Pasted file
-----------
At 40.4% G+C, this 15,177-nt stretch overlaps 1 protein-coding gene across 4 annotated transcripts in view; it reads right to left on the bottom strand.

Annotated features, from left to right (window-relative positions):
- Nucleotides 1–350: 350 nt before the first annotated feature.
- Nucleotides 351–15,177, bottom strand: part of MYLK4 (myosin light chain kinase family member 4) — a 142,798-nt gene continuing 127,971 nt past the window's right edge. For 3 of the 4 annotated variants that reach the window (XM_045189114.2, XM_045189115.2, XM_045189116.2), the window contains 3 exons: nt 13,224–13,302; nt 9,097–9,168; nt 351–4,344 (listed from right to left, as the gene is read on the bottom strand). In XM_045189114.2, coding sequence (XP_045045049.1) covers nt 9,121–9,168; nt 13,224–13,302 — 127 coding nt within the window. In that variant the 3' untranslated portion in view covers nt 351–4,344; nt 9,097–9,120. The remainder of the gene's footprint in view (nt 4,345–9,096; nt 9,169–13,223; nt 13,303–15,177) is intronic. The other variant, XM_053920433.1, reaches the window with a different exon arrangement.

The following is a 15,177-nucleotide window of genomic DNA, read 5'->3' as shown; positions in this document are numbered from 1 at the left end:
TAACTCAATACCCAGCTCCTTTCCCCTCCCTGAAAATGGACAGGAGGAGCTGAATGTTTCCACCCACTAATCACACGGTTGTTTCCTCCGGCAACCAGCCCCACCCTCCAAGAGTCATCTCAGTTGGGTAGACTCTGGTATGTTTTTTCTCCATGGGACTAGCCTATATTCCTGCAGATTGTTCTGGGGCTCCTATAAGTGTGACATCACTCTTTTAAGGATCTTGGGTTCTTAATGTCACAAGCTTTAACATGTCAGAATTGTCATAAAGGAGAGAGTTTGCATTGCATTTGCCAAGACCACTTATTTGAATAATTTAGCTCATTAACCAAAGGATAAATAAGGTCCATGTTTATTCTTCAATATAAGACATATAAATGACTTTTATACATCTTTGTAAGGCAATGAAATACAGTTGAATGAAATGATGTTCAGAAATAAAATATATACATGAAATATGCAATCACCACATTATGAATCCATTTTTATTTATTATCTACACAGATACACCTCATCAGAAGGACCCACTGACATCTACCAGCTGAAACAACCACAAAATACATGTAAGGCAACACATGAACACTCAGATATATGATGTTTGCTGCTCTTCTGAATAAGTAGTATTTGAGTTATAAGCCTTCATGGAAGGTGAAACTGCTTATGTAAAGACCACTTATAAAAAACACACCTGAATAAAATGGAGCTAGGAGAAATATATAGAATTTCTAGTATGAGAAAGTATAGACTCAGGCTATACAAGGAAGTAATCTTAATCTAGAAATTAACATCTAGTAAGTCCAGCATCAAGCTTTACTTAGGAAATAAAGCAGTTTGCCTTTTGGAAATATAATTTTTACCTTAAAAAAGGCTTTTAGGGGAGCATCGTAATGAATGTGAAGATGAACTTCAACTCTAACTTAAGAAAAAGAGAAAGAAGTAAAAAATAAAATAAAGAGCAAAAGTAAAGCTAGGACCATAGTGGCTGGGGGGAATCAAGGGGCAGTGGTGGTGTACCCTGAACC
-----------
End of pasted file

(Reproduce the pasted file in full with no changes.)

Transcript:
At 40.4% G+C, this 15,177-nt stretch overlaps 1 protein-coding gene across 4 annotated transcripts in view; it reads right to left on the bottom strand.

Annotated features, from left to right (window-relative positions):
- Nucleotides 1–350: 350 nt before the first annotated feature.
- Nucleotides 351–15,177, bottom strand: part of MYLK4 (myosin light chain kinase family member 4) — a 142,798-nt gene continuing 127,971 nt past the window's right edge. For 3 of the 4 annotated variants that reach the window (XM_045189114.2, XM_045189115.2, XM_045189116.2), the window contains 3 exons: nt 13,224–13,302; nt 9,097–9,168; nt 351–4,344 (listed from right to left, as the gene is read on the bottom strand). In XM_045189114.2, coding sequence (XP_045045049.1) covers nt 9,121–9,168; nt 13,224–13,302 — 127 coding nt within the window. In that variant the 3' untranslated portion in view covers nt 351–4,344; nt 9,097–9,120. The remainder of the gene's footprint in view (nt 4,345–9,096; nt 9,169–13,223; nt 13,303–15,177) is intronic. The other variant, XM_053920433.1, reaches the window with a different exon arrangement.

The following is a 15,177-nucleotide window of genomic DNA, read 5'->3' as shown; positions in this document are numbered from 1 at the left end:
TAACTCAATACCCAGCTCCTTTCCCCTCCCTGAAAATGGACAGGAGGAGCTGAATGTTTCCACCCACTAATCACACGGTTGTTTCCTCCGGCAACCAGCCCCACCCTCCAAGAGTCATCTCAGTTGGGTAGACTCTGGTATGTTTTTTCTCCATGGGACTAGCCTATATTCCTGCAGATTGTTCTGGGGCTCCTATAAGTGTGACATCACTCTTTTAAGGATCTTGGGTTCTTAATGTCACAAGCTTTAACATGTCAGAATTGTCATAAAGGAGAGAGTTTGCATTGCATTTGCCAAGACCACTTATTTGAATAATTTAGCTCATTAACCAAAGGATAAATAAGGTCCATGTTTATTCTTCAATATAAGACATATAAATGACTTTTATACATCTTTGTAAGGCAATGAAATACAGTTGAATGAAATGATGTTCAGAAATAAAATATATACATGAAATATGCAATCACCACATTATGAATCCATTTTTATTTATTATCTACACAGATACACCTCATCAGAAGGACCCACTGACATCTACCAGCTGAAACAACCACAAAATACATGTAAGGCAACACATGAACACTCAGATATATGATGTTTGCTGCTCTTCTGAATAAGTAGTATTTGAGTTATAAGCCTTCATGGAAGGTGAAACTGCTTATGTAAAGACCACTTATAAAAAACACACCTGAATAAAATGGAGCTAGGAGAAATATATAGAATTTCTAGTATGAGAAAGTATAGACTCAGGCTATACAAGGAAGTAATCTTAATCTAGAAATTAACATCTAGTAAGTCCAGCATCAAGCTTTACTTAGGAAATAAAGCAGTTTGCCTTTTGGAAATATAATTTTTACCTTAAAAAAGGCTTTTAGGGGAGCATCGTAATGAATGTGAAGATGAACTTCAACTCTAACTTAAGAAAAAGAGAAAGAAGTAAAAAATAAAATAAAGAGCAAAAGTAAAGCTAGGACCATAGTGGCTGGGGGGAATCAAGGGGCAGTGGTGGTGTACCCTGAACC